2018 = “year of the mom”?

Forget the year of the woman, 2018 is the year of the mom:

Male candidates have long been able to use their children to appear more youthful, human and charming: John F. Kennedy, Jr. peeking out from his father’s desk in the Oval Office, Andrew Giuliani antically upstaging his father during his inauguration as mayor of New York.

But female candidates with young children have traditionally faced skepticism: “Who’s going to take care of the kids?” voters ask. Women have tended to wait until children were out of the house to run, or, if they didn’t wait, were advised to keep the kids out of the picture.

This year, with a record number of women running for office and a surge of energy among female voters, candidates are pushing back on that bias, arguing that motherhood not only doesn’t disqualify them, it makes them more qualified.

Voters are connecting with candidates who can understand the jumble of forgotten homework, missed buses, stalled commutes and spilled coffee that is morning in America for many families of working parents.

“You want somebody in Congress representing you that on some level you feel has the same values you do and has the same priorities you do,” said Ms. Sherrill, 46. “I hear a lot of, ‘You remind me so much of myself.’ I think that’s important.”

“If I just said, ‘I’m a helicopter pilot and a federal prosecutor’ they might think I’ve served my country, I’m experienced,” she added. “If I say, ‘And I’m a mom,’ they think I get it. ‘She’s a working mom. That’s tough.’”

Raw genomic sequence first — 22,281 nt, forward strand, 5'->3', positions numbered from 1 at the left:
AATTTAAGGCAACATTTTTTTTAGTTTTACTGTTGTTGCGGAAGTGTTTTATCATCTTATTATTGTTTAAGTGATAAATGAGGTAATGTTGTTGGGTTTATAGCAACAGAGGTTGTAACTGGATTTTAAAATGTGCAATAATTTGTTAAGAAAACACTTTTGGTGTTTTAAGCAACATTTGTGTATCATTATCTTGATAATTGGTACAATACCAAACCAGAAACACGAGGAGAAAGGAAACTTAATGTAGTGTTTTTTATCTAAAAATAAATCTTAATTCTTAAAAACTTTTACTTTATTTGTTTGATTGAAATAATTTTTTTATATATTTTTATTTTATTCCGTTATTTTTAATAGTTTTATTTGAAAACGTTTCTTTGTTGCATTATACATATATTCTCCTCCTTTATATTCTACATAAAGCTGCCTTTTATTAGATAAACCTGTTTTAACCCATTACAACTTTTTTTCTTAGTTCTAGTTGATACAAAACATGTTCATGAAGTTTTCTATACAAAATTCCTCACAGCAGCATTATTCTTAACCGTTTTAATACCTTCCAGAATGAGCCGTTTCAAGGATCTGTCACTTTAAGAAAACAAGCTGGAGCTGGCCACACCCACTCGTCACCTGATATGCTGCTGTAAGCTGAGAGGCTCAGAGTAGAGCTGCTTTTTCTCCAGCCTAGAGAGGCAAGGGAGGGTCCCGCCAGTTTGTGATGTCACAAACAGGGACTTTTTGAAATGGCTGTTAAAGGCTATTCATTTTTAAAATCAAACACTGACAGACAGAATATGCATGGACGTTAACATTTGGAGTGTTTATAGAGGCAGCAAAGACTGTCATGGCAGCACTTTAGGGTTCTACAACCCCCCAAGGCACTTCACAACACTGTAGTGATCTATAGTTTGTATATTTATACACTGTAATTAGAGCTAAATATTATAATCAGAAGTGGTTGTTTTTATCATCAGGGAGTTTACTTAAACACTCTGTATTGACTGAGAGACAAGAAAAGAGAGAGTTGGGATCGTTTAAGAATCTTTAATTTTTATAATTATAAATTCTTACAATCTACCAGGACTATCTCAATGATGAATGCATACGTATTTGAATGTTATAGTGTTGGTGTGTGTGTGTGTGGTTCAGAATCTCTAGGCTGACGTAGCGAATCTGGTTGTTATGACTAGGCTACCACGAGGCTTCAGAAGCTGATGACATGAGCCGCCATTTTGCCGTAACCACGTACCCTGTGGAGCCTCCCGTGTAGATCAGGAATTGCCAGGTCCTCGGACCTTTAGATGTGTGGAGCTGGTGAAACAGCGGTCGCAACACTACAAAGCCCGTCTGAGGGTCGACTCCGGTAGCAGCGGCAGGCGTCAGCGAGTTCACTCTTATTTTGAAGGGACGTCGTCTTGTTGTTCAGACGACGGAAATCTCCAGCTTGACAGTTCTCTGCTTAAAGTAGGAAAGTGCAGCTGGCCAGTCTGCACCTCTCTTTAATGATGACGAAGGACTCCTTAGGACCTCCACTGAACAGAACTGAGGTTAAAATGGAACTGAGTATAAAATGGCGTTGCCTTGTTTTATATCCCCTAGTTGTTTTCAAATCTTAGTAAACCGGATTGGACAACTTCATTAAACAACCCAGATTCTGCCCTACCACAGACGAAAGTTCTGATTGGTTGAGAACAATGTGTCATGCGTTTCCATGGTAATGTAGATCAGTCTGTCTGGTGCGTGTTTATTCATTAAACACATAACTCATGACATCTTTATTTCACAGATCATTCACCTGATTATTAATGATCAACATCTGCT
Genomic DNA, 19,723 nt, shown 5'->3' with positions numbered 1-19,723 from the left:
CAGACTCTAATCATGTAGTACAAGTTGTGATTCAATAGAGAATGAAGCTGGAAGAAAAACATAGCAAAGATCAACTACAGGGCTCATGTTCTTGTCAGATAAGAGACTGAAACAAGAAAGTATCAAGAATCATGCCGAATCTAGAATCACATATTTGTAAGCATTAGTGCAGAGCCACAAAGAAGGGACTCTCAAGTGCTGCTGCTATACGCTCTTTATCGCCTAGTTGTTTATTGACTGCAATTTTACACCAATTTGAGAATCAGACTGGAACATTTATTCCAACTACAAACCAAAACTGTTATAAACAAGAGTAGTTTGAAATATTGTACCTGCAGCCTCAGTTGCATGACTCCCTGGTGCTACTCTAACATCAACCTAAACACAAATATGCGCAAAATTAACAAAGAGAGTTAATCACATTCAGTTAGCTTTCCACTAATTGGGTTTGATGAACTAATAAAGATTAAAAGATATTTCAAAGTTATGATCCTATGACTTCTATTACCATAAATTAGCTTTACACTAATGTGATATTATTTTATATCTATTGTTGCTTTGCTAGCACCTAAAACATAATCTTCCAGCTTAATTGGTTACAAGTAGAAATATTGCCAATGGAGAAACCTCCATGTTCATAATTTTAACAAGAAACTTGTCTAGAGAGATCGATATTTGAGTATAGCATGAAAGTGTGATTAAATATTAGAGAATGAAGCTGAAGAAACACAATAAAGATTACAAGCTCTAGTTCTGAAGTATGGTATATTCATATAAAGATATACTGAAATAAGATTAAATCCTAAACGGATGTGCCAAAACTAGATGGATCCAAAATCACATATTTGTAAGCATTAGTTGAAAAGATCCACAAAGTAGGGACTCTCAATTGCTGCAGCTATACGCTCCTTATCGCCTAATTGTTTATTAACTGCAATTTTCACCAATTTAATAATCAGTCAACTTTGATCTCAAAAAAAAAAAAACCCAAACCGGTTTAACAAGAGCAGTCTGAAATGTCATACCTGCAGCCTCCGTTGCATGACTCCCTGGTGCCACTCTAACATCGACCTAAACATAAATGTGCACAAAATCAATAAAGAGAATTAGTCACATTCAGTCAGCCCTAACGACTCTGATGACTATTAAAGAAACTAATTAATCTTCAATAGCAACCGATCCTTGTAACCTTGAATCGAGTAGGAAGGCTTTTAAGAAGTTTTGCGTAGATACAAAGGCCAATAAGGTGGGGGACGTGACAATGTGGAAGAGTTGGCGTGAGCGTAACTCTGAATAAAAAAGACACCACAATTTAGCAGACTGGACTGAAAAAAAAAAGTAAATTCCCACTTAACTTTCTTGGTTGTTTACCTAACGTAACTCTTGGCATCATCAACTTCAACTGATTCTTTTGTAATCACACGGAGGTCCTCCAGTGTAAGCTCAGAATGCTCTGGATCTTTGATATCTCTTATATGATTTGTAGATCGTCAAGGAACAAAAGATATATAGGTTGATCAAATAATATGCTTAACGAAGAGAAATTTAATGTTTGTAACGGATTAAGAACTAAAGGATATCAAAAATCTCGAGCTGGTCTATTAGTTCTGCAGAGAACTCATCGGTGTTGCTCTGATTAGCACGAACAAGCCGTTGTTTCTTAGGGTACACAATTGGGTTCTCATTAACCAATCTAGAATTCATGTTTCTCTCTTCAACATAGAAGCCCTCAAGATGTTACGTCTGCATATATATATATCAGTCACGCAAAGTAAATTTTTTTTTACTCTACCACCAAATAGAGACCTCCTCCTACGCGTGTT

Good stuff!  That said, life in politics (like, honestly, life in general for American women) is always more complicated:

Still, attitudes about women and children are never simple. The campaign trail only magnifies the complexities.

“There’s motherhood and lack of motherhood, and both matter,” said Celinda Lake, a Democratic pollster who has surveyed voters on attitudes about women with children and without. “While having children has gotten easier, not having children has gotten harder,” she said. “It’s political and it’s cultural. Whenever you’re dealing with culture, people are so judgmental of women.”

Candidates without children, like Lauren Underwood, running for a House seat outside of Chicago, say voters have asked when they intend to have them. Groups trying to increase the number of women in political office advise childless women on the best strategies to convey that they share family values. Stacey Abrams, for instance, shows herself surrounded by nieces and nephews and other extended family in ads in her campaign for governor of Georgia. Talking to voters about the importance of kinship care, she describes how her own parents are raising the children of her brother, who suffers from mental illness.

If 2018 becomes the year we stopped punishing women candidates for having young children, I’ll take that as significant progress.

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About Steve Greene
Professor of Political Science at NC State http://faculty.chass.ncsu.edu/shgreene

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